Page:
Nonallergic rhinitis is diagnosed based on your symptoms and ruling out other causes, especially allergies. Your doctor will perform a physical examination and ask questions about your symptoms.
He or she may also recommend certain tests. There are no specific, definite tests used to diagnose nonallergic rhinitis. Your doctor is likely to conclude your symptoms are caused by nonallergic rhinitis if you have nasal congestion, a runny nose or postnasal drip, and tests for other conditions don't reveal an underlying cause such as allergies or a sinus problem.
In some cases, your doctor may have you try a medication and see whether your symptoms improve.
Ruling out an allergic cause
In many cases, rhinitis is caused by an allergic reaction. The only way to be sure rhinitis isn't caused by allergies is through allergy testing, which may involve skin or blood tests.
- Skin test. To find out whether your symptoms might be caused by a certain allergen, your skin is pricked and exposed to small amounts of common airborne allergens, such as dust mites, mold, pollen, cat and dog dander. If you're allergic to a particular allergen, you'll likely develop a raised bump (hive) at the test location on your skin. If you're not allergic to any of the substances, your skin looks normal.
- Blood test. A blood test can measure your immune system's response to common allergens by measuring the amount of certain antibodies in your bloodstream, known as immunoglobulin E (IgE) antibodies. A blood sample is sent to a medical laboratory, where it can be tested for evidence of sensitivity to specific allergens.
In some cases, rhinitis may be caused by both allergic and nonallergic causes.
Ruling out sinus problems
Your doctor will also want to be sure your symptoms aren't caused by a sinus problem related to a deviated septum or nasal polyps. If your doctor suspects a sinus problem may be causing your symptoms, you may need an imaging test to view your sinuses.
- Nasal endoscopy. This test involves looking at the inside of your nasal passages. This is done with a thin, fiber-optic viewing instrument called an endoscope. Your doctor will pass the fiber-optic endoscope through your nostrils to examine your nasal passages and sinuses.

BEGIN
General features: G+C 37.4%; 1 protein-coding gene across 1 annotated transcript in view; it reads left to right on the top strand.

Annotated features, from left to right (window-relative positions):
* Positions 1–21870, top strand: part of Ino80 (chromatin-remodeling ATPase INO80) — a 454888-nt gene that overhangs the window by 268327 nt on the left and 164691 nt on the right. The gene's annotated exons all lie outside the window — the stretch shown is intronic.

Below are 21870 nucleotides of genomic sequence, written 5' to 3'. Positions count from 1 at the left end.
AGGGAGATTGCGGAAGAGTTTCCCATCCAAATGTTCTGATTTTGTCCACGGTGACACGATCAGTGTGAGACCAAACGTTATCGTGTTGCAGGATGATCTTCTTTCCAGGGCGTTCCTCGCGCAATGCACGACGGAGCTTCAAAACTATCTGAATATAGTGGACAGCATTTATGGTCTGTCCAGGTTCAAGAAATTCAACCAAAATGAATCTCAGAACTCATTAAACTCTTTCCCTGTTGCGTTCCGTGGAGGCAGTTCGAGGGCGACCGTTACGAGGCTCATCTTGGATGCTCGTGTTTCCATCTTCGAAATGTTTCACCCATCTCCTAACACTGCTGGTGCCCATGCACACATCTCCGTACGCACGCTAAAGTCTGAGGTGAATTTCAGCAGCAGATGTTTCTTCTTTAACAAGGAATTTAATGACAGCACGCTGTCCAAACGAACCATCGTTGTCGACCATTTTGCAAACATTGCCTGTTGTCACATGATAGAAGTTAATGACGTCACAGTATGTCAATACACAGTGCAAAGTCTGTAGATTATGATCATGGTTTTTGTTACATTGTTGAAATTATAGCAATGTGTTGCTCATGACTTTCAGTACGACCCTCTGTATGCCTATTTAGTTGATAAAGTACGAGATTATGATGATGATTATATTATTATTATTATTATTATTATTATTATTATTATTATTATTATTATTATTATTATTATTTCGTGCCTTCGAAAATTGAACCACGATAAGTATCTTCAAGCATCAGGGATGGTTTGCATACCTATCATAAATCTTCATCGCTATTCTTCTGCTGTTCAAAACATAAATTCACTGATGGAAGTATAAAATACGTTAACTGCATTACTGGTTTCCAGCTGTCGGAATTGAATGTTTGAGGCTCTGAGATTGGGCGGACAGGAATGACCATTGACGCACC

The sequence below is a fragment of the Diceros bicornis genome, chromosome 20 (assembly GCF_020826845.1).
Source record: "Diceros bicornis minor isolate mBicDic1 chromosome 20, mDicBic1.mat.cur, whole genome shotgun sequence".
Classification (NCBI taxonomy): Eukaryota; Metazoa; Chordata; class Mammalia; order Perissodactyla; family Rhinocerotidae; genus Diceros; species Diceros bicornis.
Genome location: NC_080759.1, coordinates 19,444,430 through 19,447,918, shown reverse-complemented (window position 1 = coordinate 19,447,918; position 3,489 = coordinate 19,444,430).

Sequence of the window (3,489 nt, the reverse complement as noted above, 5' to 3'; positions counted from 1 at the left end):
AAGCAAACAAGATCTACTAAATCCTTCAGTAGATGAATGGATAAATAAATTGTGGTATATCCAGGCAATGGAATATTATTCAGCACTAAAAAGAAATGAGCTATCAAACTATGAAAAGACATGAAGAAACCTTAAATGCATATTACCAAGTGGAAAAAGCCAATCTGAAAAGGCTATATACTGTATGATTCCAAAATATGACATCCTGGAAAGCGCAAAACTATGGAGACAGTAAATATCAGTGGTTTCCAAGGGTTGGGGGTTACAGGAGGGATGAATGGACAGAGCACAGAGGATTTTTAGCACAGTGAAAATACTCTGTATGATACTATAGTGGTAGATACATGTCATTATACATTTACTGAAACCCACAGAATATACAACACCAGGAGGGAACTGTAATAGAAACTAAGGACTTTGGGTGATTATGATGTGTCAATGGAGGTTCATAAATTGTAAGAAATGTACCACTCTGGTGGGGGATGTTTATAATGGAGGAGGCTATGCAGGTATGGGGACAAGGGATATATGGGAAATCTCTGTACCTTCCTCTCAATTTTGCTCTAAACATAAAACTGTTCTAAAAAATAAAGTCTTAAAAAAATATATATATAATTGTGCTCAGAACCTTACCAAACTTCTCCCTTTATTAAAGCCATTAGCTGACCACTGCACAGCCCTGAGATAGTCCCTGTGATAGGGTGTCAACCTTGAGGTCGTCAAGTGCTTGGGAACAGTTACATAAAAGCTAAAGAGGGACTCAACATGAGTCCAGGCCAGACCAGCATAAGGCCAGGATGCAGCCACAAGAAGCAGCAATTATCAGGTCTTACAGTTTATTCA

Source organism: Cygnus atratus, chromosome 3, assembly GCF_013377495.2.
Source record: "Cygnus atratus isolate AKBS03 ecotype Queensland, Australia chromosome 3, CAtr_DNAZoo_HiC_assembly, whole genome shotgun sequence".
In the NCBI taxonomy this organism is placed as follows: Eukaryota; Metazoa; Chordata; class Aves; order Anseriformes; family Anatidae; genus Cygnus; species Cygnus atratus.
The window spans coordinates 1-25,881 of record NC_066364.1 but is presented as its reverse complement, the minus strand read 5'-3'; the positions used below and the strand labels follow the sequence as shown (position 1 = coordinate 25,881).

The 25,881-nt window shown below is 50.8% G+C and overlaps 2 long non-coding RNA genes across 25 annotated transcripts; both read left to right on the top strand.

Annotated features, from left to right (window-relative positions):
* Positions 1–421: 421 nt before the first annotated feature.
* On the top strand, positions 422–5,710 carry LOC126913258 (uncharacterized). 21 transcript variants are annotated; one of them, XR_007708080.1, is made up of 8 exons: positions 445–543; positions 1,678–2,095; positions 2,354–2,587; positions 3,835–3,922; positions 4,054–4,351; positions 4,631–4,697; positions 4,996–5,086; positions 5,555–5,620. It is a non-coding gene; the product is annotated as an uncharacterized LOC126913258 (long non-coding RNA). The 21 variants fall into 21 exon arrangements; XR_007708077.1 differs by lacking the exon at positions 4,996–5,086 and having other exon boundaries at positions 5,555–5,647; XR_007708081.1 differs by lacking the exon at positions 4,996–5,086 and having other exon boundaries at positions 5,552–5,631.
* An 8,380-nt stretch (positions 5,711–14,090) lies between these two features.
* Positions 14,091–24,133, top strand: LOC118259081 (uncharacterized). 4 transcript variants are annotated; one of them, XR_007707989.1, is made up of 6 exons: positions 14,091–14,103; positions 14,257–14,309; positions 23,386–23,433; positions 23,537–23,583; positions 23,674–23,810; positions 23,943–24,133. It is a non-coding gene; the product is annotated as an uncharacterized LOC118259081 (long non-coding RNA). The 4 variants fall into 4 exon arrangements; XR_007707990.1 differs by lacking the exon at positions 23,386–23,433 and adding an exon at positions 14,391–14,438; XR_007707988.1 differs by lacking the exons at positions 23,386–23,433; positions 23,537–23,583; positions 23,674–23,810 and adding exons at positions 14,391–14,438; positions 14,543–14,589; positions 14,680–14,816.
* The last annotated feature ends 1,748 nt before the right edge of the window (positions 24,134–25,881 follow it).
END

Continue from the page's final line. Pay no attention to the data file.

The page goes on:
- Computerized tomography (CT) scan. This procedure is a computerized X-ray technique that produces images of your sinuses that are more detailed than those produced by conventional X-ray exams.
Aug. 18, 2017
- Lieberman PL. Chronic nonallergic rhinitis. http://www.uptodate.com/home. Accessed Dec, 1, 2015.
- Nonallergic rhinitis (vasomotor rhinitis). American Academy of Allergy, Asthma & Immunology. http://www.aaaai.org/conditions-and-treatments/conditions-dictionary/nonallergic-rhinitis-vasomotor.aspx. Accessed Dec. 1, 2015.
- Brown KR, et al. Clinically relevant outcome measures of novel pharmacotherapy for nonallergic rhinitis. Current Opinion in Allergy and Clinical Immunology. 2015;15:2014.
- Bernstein JA, et al. Neural abnormalities in nonallergic rhinitis. Current Allergy and Asthma Report. 2015;15:18.
- Adkinson NF, et al. Allergic and nonallergic rhinitis. In: Middleton's Allergy: Principles and Practice. 8th ed. Philadelphia, Pa.: Saunders Elsevier; 2014. http://www.clinicalkey.com. Accessed Dec. 1, 2015.
- Flint PW, et al. Nonallergic rhinitis. In: Cummings Otolaryngology: Head & Neck Surgery. 6th ed. Philadelphia, Pa.: Saunders Elsevier; 2015. http://www.clinicalkey.com. Accessed Dec. 1, 2015.
- Lalwani AK. Nonallergic & allergic rhinitis. In: Current Diagnosis & Treatment in Otolaryngology—Head & Neck Surgery. 3rd ed. New York, N.Y.: The McGraw-Hill Companies; 2012. http://accessmedicine.com. Accessed December 1, 2015.
- Gevorgyan A, et al. Capsaicin for non-allergic rhinitis (Review). Cochrane Database of Systematic Reviews. http://onlinelibrary.wiley.com/doi/10.1002/14651858.CD010591.pub2/abstract. Accessed Dec. 1, 2015.
- Primary amebic meningoencephalitis (PAM): Prevention and control. Centers for Disease Control and Prevention. http://www.cdc.gov/parasites/naegleria/. Accessed Dec. 1, 2015.